Strong evidence continues to link the Chinese government to repeated transgressions, including the stealing of American intellectual property and military intelligence. This theft has been ongoing for years, and the ineffectual response from the Obama administration, limited to the occasional verbal reprimand, has done little to curb China's behavior.
The Obama administration's preferred foreign policy approach, light rhetorical posturing designed to dispel any perception of international bullying, has achieved little if not the growing belief that the United States can be ignored.
The weakening of America's global image has not simply emboldened our adversaries but also caused our most important allies to question our fidelity to the causes our nation has historically promoted.
The unassertive response to the conflagrations in Libya and Syria has sown confusion among allies and enemies alike as to where America stands and the extent to which she will defend both her ideals and those who promote them.
There was a time in the not-too-distant past when global adversaries would heed the words of an American president as they carried with them the implied weight of a full and vigorous American response. This respect was developed over the course of two World Wars and several generations. Sadly, it has now largely been squandered in the matter of one presidency.
Scott G. Erickson is a conservative writer, policy analyst, and law enforcement professional in California. He was recently named to the Republican National Committee's "Rising Stars" program.

Share your comments: Log in using your HeraldNet account or your Facebook, Twitter or Disqus profile. Comments that violate the rules are subject to removal. Please see our terms of use. Please note that you must verify your email address for your comments to appear.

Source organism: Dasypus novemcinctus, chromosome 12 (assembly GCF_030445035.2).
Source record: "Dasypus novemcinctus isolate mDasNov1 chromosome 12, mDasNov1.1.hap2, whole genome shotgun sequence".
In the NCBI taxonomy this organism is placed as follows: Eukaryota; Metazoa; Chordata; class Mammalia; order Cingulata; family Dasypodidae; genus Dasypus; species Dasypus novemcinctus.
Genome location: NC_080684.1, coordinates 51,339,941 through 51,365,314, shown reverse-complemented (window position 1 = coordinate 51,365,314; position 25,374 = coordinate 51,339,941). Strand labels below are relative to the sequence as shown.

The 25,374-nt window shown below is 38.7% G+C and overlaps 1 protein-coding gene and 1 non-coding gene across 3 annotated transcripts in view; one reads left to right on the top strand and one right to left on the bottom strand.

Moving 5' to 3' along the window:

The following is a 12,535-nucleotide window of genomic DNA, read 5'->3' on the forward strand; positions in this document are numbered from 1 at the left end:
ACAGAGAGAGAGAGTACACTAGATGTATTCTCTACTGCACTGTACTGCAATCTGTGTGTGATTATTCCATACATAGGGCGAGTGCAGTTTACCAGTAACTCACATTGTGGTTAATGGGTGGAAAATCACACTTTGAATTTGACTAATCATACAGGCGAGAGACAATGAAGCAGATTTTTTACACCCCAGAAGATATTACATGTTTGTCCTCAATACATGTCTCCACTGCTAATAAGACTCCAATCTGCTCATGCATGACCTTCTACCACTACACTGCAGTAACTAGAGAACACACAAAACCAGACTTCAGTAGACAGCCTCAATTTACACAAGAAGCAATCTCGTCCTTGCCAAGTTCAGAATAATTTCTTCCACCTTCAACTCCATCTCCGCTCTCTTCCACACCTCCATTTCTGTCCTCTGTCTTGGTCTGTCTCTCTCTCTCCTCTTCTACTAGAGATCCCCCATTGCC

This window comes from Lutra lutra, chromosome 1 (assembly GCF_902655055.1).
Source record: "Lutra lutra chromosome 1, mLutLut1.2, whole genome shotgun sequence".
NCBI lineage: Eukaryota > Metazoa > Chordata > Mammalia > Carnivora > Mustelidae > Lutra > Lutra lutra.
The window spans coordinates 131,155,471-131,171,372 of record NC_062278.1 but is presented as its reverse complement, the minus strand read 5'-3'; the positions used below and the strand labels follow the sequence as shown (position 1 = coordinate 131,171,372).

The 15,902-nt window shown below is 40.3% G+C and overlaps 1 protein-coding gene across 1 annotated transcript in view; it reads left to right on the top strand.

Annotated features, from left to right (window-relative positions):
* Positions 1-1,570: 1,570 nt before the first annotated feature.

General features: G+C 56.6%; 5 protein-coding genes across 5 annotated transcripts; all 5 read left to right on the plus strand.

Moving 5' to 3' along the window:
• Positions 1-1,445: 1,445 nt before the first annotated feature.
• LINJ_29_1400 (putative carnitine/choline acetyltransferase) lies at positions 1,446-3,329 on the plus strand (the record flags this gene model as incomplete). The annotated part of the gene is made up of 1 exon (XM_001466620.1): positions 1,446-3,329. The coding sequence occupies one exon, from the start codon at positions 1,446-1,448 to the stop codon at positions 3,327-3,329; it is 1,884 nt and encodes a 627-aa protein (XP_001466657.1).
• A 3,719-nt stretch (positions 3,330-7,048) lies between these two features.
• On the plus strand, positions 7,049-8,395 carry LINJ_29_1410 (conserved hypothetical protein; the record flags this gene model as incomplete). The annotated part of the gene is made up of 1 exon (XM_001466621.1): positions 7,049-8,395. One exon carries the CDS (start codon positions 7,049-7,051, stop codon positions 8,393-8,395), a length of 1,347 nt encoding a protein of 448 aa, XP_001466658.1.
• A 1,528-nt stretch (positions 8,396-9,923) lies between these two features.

You are logged in using your HeraldNet ID. Click here to update your profile. | Log out.

Our new comment system is not supported in IE 7. Please upgrade your browser here.

comments powered by Disqus
digital subscription promo

Subscribe now

Unlimited digital access starting at 99 cents, or included with any print subscription.

Herald Editorial Board

Jon Bauer, Opinion Editor: jbauer@heraldnet.com

Carol MacPherson, Editorial Writer: cmacpherson@heraldnet.com

Neal Pattison, Executive Editor: npattison@heraldnet.com

Josh O'Connor, Publisher: joconnor@heraldnet.com

Have your say

Feel strongly about something? Share it with the community by writing a letter to the editor. Send letters by e-mail to letters@heraldnet.com, by fax to 425-339-3458 or mail to The Herald - Letters, P.O. Box 930, Everett, WA 98206. Include your name, address and daytime phone number. (We'll only publish your name and hometown.) We reserve the right to edit letters, but if you keep yours to 250 words or less, we won’t ask you to shorten it. If your letter is published, please wait 30 days before submitting another. Have a question about letters? Contact Carol MacPherson at cmacpherson@heraldnet.com or 425-339-3472.